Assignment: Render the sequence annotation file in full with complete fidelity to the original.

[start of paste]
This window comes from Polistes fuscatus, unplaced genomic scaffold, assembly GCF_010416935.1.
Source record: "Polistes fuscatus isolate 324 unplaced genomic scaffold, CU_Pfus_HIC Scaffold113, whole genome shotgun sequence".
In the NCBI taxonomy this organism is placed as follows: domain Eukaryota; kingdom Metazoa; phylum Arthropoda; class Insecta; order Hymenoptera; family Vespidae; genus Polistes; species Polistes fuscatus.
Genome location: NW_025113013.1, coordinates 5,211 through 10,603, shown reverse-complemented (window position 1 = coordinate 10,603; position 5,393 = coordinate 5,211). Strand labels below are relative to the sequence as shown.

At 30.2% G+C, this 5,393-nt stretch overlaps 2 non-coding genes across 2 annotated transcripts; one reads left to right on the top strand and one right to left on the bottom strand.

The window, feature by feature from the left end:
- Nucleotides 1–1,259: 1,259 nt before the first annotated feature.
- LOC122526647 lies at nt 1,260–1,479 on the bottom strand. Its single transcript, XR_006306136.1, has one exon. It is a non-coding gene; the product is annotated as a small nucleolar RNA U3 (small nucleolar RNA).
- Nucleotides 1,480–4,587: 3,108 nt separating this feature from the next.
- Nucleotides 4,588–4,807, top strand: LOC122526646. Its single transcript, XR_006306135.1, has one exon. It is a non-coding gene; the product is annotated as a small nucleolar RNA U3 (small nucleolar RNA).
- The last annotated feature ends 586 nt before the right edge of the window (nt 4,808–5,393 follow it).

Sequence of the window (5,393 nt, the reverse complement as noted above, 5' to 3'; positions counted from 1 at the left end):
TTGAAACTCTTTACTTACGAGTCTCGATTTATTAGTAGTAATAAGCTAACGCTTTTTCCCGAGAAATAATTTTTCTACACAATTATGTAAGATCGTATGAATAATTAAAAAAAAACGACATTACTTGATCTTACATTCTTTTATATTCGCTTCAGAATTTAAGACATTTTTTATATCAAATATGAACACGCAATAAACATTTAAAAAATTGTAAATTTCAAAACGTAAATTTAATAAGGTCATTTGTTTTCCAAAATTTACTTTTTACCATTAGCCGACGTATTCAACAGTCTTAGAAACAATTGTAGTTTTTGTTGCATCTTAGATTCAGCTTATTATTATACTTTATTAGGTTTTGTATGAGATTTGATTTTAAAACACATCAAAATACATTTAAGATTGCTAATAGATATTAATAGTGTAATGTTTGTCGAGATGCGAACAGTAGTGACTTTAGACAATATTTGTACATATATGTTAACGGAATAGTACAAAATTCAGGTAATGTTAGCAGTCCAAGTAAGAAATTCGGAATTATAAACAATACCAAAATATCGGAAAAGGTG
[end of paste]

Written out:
This window comes from Polistes fuscatus, unplaced genomic scaffold, assembly GCF_010416935.1.
Source record: "Polistes fuscatus isolate 324 unplaced genomic scaffold, CU_Pfus_HIC Scaffold113, whole genome shotgun sequence".
In the NCBI taxonomy this organism is placed as follows: domain Eukaryota; kingdom Metazoa; phylum Arthropoda; class Insecta; order Hymenoptera; family Vespidae; genus Polistes; species Polistes fuscatus.
Genome location: NW_025113013.1, coordinates 5,211 through 10,603, shown reverse-complemented (window position 1 = coordinate 10,603; position 5,393 = coordinate 5,211). Strand labels below are relative to the sequence as shown.

At 30.2% G+C, this 5,393-nt stretch overlaps 2 non-coding genes across 2 annotated transcripts; one reads left to right on the top strand and one right to left on the bottom strand.

The window, feature by feature from the left end:
- Nucleotides 1–1,259: 1,259 nt before the first annotated feature.
- LOC122526647 lies at nt 1,260–1,479 on the bottom strand. Its single transcript, XR_006306136.1, has one exon. It is a non-coding gene; the product is annotated as a small nucleolar RNA U3 (small nucleolar RNA).
- Nucleotides 1,480–4,587: 3,108 nt separating this feature from the next.
- Nucleotides 4,588–4,807, top strand: LOC122526646. Its single transcript, XR_006306135.1, has one exon. It is a non-coding gene; the product is annotated as a small nucleolar RNA U3 (small nucleolar RNA).
- The last annotated feature ends 586 nt before the right edge of the window (nt 4,808–5,393 follow it).

Sequence of the window (5,393 nt, the reverse complement as noted above, 5' to 3'; positions counted from 1 at the left end):
TTGAAACTCTTTACTTACGAGTCTCGATTTATTAGTAGTAATAAGCTAACGCTTTTTCCCGAGAAATAATTTTTCTACACAATTATGTAAGATCGTATGAATAATTAAAAAAAAACGACATTACTTGATCTTACATTCTTTTATATTCGCTTCAGAATTTAAGACATTTTTTATATCAAATATGAACACGCAATAAACATTTAAAAAATTGTAAATTTCAAAACGTAAATTTAATAAGGTCATTTGTTTTCCAAAATTTACTTTTTACCATTAGCCGACGTATTCAACAGTCTTAGAAACAATTGTAGTTTTTGTTGCATCTTAGATTCAGCTTATTATTATACTTTATTAGGTTTTGTATGAGATTTGATTTTAAAACACATCAAAATACATTTAAGATTGCTAATAGATATTAATAGTGTAATGTTTGTCGAGATGCGAACAGTAGTGACTTTAGACAATATTTGTACATATATGTTAACGGAATAGTACAAAATTCAGGTAATGTTAGCAGTCCAAGTAAGAAATTCGGAATTATAAACAATACCAAAATATCGGAAAAGGTG